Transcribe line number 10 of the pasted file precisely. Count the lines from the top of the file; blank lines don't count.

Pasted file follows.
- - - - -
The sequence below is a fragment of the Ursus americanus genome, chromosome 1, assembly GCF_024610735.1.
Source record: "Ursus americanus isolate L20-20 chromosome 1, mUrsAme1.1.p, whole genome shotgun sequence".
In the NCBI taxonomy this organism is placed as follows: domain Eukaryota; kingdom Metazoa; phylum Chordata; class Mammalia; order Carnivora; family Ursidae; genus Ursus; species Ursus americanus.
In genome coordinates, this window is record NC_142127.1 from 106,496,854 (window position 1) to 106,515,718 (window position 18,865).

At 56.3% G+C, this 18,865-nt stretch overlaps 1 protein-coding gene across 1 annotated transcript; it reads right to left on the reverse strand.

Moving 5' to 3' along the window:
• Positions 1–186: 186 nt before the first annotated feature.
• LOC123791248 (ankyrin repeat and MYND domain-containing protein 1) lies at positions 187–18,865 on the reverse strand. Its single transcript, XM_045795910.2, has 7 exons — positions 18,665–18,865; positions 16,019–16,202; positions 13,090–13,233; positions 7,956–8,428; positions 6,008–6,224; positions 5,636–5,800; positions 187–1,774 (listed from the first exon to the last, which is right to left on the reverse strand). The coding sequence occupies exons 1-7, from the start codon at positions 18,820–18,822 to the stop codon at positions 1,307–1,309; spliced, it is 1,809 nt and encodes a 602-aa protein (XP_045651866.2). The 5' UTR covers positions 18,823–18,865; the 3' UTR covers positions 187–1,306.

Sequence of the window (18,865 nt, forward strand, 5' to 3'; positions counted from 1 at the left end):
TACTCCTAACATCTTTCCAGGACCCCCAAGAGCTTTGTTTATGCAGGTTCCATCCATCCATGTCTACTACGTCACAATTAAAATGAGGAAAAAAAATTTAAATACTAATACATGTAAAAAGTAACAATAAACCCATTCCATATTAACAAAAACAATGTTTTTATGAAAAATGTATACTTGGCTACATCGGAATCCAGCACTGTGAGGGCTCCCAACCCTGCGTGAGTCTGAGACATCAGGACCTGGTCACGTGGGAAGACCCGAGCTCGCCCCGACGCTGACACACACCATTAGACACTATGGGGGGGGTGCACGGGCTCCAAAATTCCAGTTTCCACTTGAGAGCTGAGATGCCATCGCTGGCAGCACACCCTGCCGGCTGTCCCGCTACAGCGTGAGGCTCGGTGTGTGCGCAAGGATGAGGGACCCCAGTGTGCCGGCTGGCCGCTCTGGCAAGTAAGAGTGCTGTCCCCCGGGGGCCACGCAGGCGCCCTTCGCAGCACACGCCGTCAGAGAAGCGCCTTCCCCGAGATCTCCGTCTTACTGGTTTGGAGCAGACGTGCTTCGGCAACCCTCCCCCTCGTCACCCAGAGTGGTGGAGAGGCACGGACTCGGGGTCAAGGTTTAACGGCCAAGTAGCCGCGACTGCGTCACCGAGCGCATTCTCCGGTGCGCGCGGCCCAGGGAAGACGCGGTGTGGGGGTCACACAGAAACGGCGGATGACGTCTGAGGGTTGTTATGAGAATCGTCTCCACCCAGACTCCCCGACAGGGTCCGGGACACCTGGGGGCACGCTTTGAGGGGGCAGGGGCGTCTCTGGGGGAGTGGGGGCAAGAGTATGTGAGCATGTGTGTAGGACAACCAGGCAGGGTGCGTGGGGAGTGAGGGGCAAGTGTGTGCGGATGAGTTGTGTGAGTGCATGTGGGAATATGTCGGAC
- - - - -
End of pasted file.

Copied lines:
TACTCCTAACATCTTTCCAGGACCCCCAAGAGCTTTGTTTATGCAGGTTCCATCCATCCATGTCTACTACGTCACAATTAAAATGAGGAAAAAAAATTTAAATACTAATACATGTAAAAAGTAACAATAAACCCATTCCATATTAACAAAAACAATGTTTTTATGAAAAATGTATACTTGGCTACATCGGAATCCAGCACTGTGAGGGCTCCCAACCCTGCGTGAGTCTGAGACATCAGGACCTGGTCACGTGGGAAGACCCGAGCTCGCCCCGACGCTGACACACACCATTAGACACTATGGGGGGGGTGCACGGGCTCCAAAATTCCAGTTTCCACTTGAGAGCTGAGATGCCATCGCTGGCAGCACACCCTGCCGGCTGTCCCGCTACAGCGTGAGGCTCGGTGTGTGCGCAAGGATGAGGGACCCCAGTGTGCCGGCTGGCCGCTCTGGCAAGTAAGAGTGCTGTCCCCCGGGGGCCACGCAGGCGCCCTTCGCAGCACACGCCGTCAGAGAAGCGCCTTCCCCGAGATCTCCGTCTTACTGGTTTGGAGCAGACGTGCTTCGGCAACCCTCCCCCTCGTCACCCAGAGTGGTGGAGAGGCACGGACTCGGGGTCAAGGTTTAACGGCCAAGTAGCCGCGACTGCGTCACCGAGCGCATTCTCCGGTGCGCGCGGCCCAGGGAAGACGCGGTGTGGGGGTCACACAGAAACGGCGGATGACGTCTGAGGGTTGTTATGAGAATCGTCTCCACCCAGACTCCCCGACAGGGTCCGGGACACCTGGGGGCACGCTTTGAGGGGGCAGGGGCGTCTCTGGGGGAGTGGGGGCAAGAGTATGTGAGCATGTGTGTAGGACAACCAGGCAGGGTGCGTGGGGAGTGAGGGGCAAGTGTGTGCGGATGAGTTGTGTGAGTGCATGTGGGAATATGTCGGAC